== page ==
John Dunn: Prepare. Train. Execute. Repeat.

John Dunn

Reminger attorney John Dunn sat down with Attorney at Law Magazine Cleveland publisher Jim Shultz to discuss his career both in the military and in the law for the 2018 Veterans in Law Special Issue. 

AALM: In which branch of the Armed Forces did you serve and what was your highest rank achieved?

Dunn: I am currently serving in the U.S. Army Reserve. I am a lieutenant colonel (promotable). After graduating from Xavier, I served on active duty for nearly five years as a military police officer. While in law school, I joined the Army Reserve and have served in the Reserves since then. I remain in the Military Police Corps Regiment.

AALM: Briefly describe your most interesting tours of duty or duty stations. What was your main job?

Dunn: National War College (2017-2018). In 2017, I was fortunate enough to be selected to attend the National War College, a one year master program in National Security Strategy. The program brings military officers from all service branches, senior federal government agency employees and foreign military officers to study, collaborate, and develop strategy pertaining to international affairs. The opportunity to interact with some of the best minds in our government, as well as those of other nations, broadened my scope and view of the role of our government, and our nation’s military, in establishing and seeking solutions to global security matters.

AALM: When did you first know you wanted to become an attorney? What drew you to this career?

Dunn: In my family, service was a part of life. My grandfather, a WWII veteran, modeled service in his career, his volunteerism and community involvement. From my earliest days, I was drawn to military service. As a child, my great uncle was served as a judge on the Kentucky Court of Appeals. After he retired, he was assigned as a special judge to preside over the trial of the Carroll County, Kentucky bus crash involving the safety and design of school busses. Listening to tales of the proceedings and the issues formed the basis for choosing the law.

AALM: What was the greatest lesson you learned in the military or law school?

Dunn: Preparation is crucial to success. As a new platoon leader in Korea, near the DMZ, our unit would routinely conduct no-notice drills to ready the unit, physically and mentally, for any contingency. Success of plans and swiftness in execution were obtained through attention to detail and preparing each member of the unit. Through my military service and in practice I have always returned to this fundamental lesson. Prepare, train, execute, and repeat! Success will not be achieved through luck. Luck favors the prepared.

AALM: What experiences have taught you the most?

Dunn: Difficult and challenging circumstances in life create the opportunities for growth. Service in combat and my personal struggle with cancer offered insights into my own self as well as those closest to me. Both combat and cancer are unfortunate, but both are excellent educators in humanity. They each, in their own unique way offer glimpses into our own mortality and at the same time allow the best in those who surround us to shine.

AALM: What do you find particularly rewarding about your military service or law practice?

Dunn: Serving as a leader in the military and practicing law provide opportunities to interact with others and engage positively in the lives of those I serve. Our clients and my soldiers come from all over the nation and from varied backgrounds. Interacting with these diverse cultural experiences and expectations affords chances to learn from each person, while also attempting to provide positive leadership, representation and experiences for each of them. For me, each of these people offer unique perspectives that I am able to learn from and grow as a person.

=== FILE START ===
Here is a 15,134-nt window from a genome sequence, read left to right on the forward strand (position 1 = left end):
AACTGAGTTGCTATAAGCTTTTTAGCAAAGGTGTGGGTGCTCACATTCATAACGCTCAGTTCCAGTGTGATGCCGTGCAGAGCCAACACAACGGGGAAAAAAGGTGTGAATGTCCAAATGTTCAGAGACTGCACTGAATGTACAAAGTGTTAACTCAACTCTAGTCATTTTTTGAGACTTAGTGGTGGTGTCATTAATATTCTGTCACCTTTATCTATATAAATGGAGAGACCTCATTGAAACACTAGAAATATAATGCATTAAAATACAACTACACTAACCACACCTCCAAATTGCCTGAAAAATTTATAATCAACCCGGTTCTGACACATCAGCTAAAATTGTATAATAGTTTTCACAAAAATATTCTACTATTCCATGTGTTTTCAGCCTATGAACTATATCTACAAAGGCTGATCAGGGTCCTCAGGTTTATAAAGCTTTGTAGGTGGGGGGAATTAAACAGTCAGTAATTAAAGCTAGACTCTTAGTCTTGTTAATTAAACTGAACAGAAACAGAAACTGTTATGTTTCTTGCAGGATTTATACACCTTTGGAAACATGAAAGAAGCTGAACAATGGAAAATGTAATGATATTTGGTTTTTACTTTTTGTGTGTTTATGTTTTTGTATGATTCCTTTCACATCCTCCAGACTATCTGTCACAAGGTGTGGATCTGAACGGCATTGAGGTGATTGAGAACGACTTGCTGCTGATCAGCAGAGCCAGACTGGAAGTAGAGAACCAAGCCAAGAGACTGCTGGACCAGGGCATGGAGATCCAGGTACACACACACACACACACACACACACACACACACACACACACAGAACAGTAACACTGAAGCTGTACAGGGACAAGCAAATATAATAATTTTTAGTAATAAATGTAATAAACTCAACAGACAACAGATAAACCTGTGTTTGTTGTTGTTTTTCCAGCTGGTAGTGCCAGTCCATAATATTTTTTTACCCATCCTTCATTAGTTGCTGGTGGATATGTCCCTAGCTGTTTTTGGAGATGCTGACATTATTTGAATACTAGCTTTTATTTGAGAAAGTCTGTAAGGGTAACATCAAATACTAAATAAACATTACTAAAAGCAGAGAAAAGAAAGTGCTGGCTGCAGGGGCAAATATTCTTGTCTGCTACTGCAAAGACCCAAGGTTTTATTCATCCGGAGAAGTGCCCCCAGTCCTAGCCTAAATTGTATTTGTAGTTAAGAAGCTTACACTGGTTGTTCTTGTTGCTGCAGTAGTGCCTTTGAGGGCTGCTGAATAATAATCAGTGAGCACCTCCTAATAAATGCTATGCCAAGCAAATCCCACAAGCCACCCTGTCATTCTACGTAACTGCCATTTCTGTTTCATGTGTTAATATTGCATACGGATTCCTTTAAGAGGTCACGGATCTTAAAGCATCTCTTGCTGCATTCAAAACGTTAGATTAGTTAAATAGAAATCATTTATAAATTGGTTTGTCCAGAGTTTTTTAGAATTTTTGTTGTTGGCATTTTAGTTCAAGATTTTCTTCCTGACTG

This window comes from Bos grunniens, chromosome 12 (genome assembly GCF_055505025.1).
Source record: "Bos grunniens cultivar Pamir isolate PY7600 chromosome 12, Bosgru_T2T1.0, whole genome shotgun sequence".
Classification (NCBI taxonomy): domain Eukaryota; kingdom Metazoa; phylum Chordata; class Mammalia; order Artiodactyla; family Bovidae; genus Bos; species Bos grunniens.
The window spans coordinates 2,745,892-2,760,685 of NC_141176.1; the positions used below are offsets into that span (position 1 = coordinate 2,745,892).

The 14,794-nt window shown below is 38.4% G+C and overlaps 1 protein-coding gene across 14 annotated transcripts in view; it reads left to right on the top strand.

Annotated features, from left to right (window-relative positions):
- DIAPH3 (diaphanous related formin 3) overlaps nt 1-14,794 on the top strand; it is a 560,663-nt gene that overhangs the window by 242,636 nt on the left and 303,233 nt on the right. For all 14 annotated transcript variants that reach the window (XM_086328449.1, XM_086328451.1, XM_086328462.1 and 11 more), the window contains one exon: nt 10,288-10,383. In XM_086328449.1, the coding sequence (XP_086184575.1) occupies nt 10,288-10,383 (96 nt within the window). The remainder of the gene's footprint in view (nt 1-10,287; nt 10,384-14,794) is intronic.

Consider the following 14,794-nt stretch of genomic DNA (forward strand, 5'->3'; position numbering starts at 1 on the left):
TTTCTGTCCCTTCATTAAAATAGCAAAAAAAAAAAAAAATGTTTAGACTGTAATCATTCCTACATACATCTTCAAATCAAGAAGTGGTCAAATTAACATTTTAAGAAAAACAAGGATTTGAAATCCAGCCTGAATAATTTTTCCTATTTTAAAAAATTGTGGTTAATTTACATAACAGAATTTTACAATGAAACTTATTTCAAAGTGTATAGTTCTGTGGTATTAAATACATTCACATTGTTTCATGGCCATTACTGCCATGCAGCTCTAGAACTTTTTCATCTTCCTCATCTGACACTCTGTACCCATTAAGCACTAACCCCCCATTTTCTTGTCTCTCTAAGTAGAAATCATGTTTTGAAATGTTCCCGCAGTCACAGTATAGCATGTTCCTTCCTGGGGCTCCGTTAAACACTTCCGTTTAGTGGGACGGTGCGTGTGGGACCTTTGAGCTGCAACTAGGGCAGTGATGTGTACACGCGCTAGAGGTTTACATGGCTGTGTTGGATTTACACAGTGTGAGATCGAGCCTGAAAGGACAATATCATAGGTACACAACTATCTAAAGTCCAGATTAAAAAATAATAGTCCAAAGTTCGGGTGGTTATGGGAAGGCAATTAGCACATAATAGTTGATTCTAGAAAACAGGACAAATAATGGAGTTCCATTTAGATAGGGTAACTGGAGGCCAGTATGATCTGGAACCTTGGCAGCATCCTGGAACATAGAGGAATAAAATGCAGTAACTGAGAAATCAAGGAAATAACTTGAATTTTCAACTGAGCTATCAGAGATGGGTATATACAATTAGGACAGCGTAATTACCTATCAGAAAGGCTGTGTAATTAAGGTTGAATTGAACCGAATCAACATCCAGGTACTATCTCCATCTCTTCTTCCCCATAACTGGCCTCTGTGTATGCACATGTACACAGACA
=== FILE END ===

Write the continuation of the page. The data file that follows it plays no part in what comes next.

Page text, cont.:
AALM: How would you describe the culture of the firm?

Dunn: Reminger has provided unwavering support of my military service. From my earliest days as a law clerk, who a month after working left for Iraq to supporting and encouraging a yearlong sabbatical to attend the National War College, Reminger has stood with me. In the years in between, weeks away for training, all members of Reminger have met regular days out of the office for military duties with appreciation. It would have been impossible for me to dedicate myself to service to our Nation without the continued support of the people that make up Reminger.

AALM: Are there any changes coming in the future that you’re excited about?

Dunn: In 2019, I expect to be promoted to Colonel and assume command of an Army Reserve Brigade. This command will be geographically dispersed over five states with over 2000 soldiers. I am excited for the opportunity to meet new soldiers, face new challenges and continuing to make a positive impact for our nation’s defense.

AALM: What accomplishment are you most proud of achieving?

Dunn: In 2003, the Mechanized Combat Engineer Battalion which I served as the logistics officer for was the first such large reserve unit to deploy to Iraq. Our unit was able to successfully prepare, deploy and engage in combat operations from Northern Kentucky while working in a system that simply was not designed, at the time, for the operational support by the reserve component. This was a catalyst for the transformation of our Army Reserve from a strategic ready reserve force to an operational force multiplier.

AALM: What do you enjoy doing outside of work? Hobbies? Sports?

Dunn: I often tell people that my hobby is serving in the Army Reserve. I remain passionate about my service and am grateful for the opportunity to continue to serve.

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